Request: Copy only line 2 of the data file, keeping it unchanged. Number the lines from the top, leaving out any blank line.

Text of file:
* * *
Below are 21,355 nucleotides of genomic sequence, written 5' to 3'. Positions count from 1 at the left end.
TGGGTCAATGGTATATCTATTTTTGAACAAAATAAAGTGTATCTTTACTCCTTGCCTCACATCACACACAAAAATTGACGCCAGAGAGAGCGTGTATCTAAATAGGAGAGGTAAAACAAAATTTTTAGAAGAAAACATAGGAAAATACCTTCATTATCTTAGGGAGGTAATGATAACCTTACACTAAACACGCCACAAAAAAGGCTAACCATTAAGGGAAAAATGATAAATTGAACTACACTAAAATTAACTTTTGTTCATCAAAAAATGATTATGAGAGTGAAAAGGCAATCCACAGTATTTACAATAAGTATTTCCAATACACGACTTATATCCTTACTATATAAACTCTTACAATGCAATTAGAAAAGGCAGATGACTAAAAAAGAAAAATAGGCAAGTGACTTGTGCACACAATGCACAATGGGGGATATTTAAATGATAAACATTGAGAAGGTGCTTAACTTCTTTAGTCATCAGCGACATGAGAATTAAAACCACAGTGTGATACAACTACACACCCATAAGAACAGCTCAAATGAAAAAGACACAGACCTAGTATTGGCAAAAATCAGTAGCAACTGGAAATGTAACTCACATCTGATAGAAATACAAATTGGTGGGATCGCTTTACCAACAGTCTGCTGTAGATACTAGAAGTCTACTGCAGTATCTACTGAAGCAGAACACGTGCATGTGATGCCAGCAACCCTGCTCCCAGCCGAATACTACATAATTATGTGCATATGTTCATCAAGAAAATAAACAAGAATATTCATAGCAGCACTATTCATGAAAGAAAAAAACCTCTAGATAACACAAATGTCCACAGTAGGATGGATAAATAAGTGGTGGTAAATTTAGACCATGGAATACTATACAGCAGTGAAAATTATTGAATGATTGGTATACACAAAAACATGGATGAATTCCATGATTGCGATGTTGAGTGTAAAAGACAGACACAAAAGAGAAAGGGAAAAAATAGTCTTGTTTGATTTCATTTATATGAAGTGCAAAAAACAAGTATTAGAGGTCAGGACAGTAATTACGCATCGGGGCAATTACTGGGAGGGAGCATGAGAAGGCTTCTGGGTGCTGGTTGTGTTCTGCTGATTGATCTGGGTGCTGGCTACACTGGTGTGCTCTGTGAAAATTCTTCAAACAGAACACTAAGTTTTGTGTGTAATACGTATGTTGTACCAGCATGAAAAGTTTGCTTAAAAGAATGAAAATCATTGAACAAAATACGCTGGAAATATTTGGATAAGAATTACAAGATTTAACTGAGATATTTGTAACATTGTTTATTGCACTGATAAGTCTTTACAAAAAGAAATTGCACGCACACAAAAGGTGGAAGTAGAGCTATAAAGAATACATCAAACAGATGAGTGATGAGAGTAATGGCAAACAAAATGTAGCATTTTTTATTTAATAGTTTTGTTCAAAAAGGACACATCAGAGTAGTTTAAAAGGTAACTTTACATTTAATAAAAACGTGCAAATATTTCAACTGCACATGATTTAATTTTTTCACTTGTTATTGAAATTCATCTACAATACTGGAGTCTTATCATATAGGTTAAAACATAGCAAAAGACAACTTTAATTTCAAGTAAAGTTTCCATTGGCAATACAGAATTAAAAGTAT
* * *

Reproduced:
TGGGTCAATGGTATATCTATTTTTGAACAAAATAAAGTGTATCTTTACTCCTTGCCTCACATCACACACAAAAATTGACGCCAGAGAGAGCGTGTATCTAAATAGGAGAGGTAAAACAAAATTTTTAGAAGAAAACATAGGAAAATACCTTCATTATCTTAGGGAGGTAATGATAACCTTACACTAAACACGCCACAAAAAAGGCTAACCATTAAGGGAAAAATGATAAATTGAACTACACTAAAATTAACTTTTGTTCATCAAAAAATGATTATGAGAGTGAAAAGGCAATCCACAGTATTTACAATAAGTATTTCCAATACACGACTTATATCCTTACTATATAAACTCTTACAATGCAATTAGAAAAGGCAGATGACTAAAAAAGAAAAATAGGCAAGTGACTTGTGCACACAATGCACAATGGGGGATATTTAAATGATAAACATTGAGAAGGTGCTTAACTTCTTTAGTCATCAGCGACATGAGAATTAAAACCACAGTGTGATACAACTACACACCCATAAGAACAGCTCAAATGAAAAAGACACAGACCTAGTATTGGCAAAAATCAGTAGCAACTGGAAATGTAACTCACATCTGATAGAAATACAAATTGGTGGGATCGCTTTACCAACAGTCTGCTGTAGATACTAGAAGTCTACTGCAGTATCTACTGAAGCAGAACACGTGCATGTGATGCCAGCAACCCTGCTCCCAGCCGAATACTACATAATTATGTGCATATGTTCATCAAGAAAATAAACAAGAATATTCATAGCAGCACTATTCATGAAAGAAAAAAACCTCTAGATAACACAAATGTCCACAGTAGGATGGATAAATAAGTGGTGGTAAATTTAGACCATGGAATACTATACAGCAGTGAAAATTATTGAATGATTGGTATACACAAAAACATGGATGAATTCCATGATTGCGATGTTGAGTGTAAAAGACAGACACAAAAGAGAAAGGGAAAAAATAGTCTTGTTTGATTTCATTTATATGAAGTGCAAAAAACAAGTATTAGAGGTCAGGACAGTAATTACGCATCGGGGCAATTACTGGGAGGGAGCATGAGAAGGCTTCTGGGTGCTGGTTGTGTTCTGCTGATTGATCTGGGTGCTGGCTACACTGGTGTGCTCTGTGAAAATTCTTCAAACAGAACACTAAGTTTTGTGTGTAATACGTATGTTGTACCAGCATGAAAAGTTTGCTTAAAAGAATGAAAATCATTGAACAAAATACGCTGGAAATATTTGGATAAGAATTACAAGATTTAACTGAGATATTTGTAACATTGTTTATTGCACTGATAAGTCTTTACAAAAAGAAATTGCACGCACACAAAAGGTGGAAGTAGAGCTATAAAGAATACATCAAACAGATGAGTGATGAGAGTAATGGCAAACAAAATGTAGCATTTTTTATTTAATAGTTTTGTTCAAAAAGGACACATCAGAGTAGTTTAAAAGGTAACTTTACATTTAATAAAAACGTGCAAATATTTCAACTGCACATGATTTAATTTTTTCACTTGTTATTGAAATTCATCTACAATACTGGAGTCTTATCATATAGGTTAAAACATAGCAAAAGACAACTTTAATTTCAAGTAAAGTTTCCATTGGCAATACAGAATTAAAAGTAT